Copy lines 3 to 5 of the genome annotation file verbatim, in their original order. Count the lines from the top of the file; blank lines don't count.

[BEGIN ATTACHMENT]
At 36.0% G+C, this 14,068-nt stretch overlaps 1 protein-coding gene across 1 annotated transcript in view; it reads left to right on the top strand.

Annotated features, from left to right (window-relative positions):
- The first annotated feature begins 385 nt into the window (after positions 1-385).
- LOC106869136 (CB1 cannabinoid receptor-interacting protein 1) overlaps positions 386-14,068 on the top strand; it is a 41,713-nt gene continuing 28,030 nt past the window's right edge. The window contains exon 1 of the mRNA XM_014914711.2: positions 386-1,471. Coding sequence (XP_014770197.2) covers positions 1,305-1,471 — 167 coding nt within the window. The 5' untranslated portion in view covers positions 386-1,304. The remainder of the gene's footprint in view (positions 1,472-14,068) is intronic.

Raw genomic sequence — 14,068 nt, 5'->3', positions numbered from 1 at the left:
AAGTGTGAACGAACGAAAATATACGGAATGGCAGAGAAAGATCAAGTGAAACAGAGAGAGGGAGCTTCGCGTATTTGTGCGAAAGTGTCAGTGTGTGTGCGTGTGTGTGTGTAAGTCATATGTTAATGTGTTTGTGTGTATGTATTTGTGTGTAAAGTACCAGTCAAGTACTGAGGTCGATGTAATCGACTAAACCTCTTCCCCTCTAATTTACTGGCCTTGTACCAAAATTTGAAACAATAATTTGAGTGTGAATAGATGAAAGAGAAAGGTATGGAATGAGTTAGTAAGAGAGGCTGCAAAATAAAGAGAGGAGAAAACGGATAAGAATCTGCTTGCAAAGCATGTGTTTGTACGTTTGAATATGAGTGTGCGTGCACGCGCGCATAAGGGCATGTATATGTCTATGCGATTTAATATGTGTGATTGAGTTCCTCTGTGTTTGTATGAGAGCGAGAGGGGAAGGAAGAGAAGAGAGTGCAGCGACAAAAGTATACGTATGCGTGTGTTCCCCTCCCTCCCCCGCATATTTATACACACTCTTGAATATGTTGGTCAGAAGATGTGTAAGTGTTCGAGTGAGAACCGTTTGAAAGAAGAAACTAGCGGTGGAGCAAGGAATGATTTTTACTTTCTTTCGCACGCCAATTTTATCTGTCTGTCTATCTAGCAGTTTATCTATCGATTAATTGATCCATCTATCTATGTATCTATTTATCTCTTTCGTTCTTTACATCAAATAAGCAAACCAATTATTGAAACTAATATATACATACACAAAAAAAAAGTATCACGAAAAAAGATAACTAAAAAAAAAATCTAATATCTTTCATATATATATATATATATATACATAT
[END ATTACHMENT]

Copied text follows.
- The first annotated feature begins 385 nt into the window (after positions 1-385).
- LOC106869136 (CB1 cannabinoid receptor-interacting protein 1) overlaps positions 386-14,068 on the top strand; it is a 41,713-nt gene continuing 28,030 nt past the window's right edge. The window contains exon 1 of the mRNA XM_014914711.2: positions 386-1,471. Coding sequence (XP_014770197.2) covers positions 1,305-1,471 — 167 coding nt within the window. The 5' untranslated portion in view covers positions 386-1,304. The remainder of the gene's footprint in view (positions 1,472-14,068) is intronic.

Raw genomic sequence — 14,068 nt, 5'->3', positions numbered from 1 at the left: